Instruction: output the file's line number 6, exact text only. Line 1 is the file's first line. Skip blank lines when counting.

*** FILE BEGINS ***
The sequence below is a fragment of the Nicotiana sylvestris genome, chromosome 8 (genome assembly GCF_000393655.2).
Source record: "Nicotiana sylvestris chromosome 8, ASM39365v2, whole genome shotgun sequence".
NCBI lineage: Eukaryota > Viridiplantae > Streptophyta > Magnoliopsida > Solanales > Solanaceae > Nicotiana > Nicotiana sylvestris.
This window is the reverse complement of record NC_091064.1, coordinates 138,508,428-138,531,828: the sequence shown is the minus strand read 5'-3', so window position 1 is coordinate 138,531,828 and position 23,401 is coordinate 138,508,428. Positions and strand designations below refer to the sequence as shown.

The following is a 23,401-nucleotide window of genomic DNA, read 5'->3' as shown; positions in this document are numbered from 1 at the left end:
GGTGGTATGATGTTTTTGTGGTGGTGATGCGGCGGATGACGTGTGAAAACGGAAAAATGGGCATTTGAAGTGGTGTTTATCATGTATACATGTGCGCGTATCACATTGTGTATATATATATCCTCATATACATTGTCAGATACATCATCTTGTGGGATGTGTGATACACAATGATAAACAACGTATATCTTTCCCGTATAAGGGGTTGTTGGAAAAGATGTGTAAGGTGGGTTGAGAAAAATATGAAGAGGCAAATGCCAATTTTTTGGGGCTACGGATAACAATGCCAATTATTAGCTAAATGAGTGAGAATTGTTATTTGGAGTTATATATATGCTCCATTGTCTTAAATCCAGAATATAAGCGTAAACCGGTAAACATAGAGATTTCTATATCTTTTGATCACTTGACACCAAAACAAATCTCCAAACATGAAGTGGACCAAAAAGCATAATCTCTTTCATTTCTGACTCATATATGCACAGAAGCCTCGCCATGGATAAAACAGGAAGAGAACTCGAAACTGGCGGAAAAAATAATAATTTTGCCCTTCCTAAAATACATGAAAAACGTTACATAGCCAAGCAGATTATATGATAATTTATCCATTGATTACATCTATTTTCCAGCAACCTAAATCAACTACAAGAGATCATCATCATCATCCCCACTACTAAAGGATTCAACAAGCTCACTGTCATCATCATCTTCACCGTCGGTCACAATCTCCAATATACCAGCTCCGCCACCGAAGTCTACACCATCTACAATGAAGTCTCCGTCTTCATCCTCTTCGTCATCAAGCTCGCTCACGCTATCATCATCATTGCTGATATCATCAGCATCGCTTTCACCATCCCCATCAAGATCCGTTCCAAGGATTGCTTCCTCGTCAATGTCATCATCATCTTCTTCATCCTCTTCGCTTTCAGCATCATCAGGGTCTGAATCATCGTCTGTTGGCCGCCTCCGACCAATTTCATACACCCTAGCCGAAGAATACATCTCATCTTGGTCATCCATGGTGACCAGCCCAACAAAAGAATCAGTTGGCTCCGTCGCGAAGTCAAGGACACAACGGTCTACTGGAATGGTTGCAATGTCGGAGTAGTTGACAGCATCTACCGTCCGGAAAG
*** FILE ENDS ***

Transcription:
GGTGGTATGATGTTTTTGTGGTGGTGATGCGGCGGATGACGTGTGAAAACGGAAAAATGGGCATTTGAAGTGGTGTTTATCATGTATACATGTGCGCGTATCACATTGTGTATATATATATCCTCATATACATTGTCAGATACATCATCTTGTGGGATGTGTGATACACAATGATAAACAACGTATATCTTTCCCGTATAAGGGGTTGTTGGAAAAGATGTGTAAGGTGGGTTGAGAAAAATATGAAGAGGCAAATGCCAATTTTTTGGGGCTACGGATAACAATGCCAATTATTAGCTAAATGAGTGAGAATTGTTATTTGGAGTTATATATATGCTCCATTGTCTTAAATCCAGAATATAAGCGTAAACCGGTAAACATAGAGATTTCTATATCTTTTGATCACTTGACACCAAAACAAATCTCCAAACATGAAGTGGACCAAAAAGCATAATCTCTTTCATTTCTGACTCATATATGCACAGAAGCCTCGCCATGGATAAAACAGGAAGAGAACTCGAAACTGGCGGAAAAAATAATAATTTTGCCCTTCCTAAAATACATGAAAAACGTTACATAGCCAAGCAGATTATATGATAATTTATCCATTGATTACATCTATTTTCCAGCAACCTAAATCAACTACAAGAGATCATCATCATCATCCCCACTACTAAAGGATTCAACAAGCTCACTGTCATCATCATCTTCACCGTCGGTCACAATCTCCAATATACCAGCTCCGCCACCGAAGTCTACACCATCTACAATGAAGTCTCCGTCTTCATCCTCTTCGTCATCAAGCTCGCTCACGCTATCATCATCATTGCTGATATCATCAGCATCGCTTTCACCATCCCCATCAAGATCCGTTCCAAGGATTGCTTCCTCGTCAATGTCATCATCATCTTCTTCATCCTCTTCGCTTTCAGCATCATCAGGGTCTGAATCATCGTCTGTTGGCCGCCTCCGACCAATTTCATACACCCTAGCCGAAGAATACATCTCATCTTGGTCATCCATGGTGACCAGCCCAACAAAAGAATCAGTTGGCTCCGTCGCGAAGTCAAGGACACAACGGTCTACTGGAATGGTTGCAATGTCGGAGTAGTTGACAGCATCTACCGTCCGGAAAG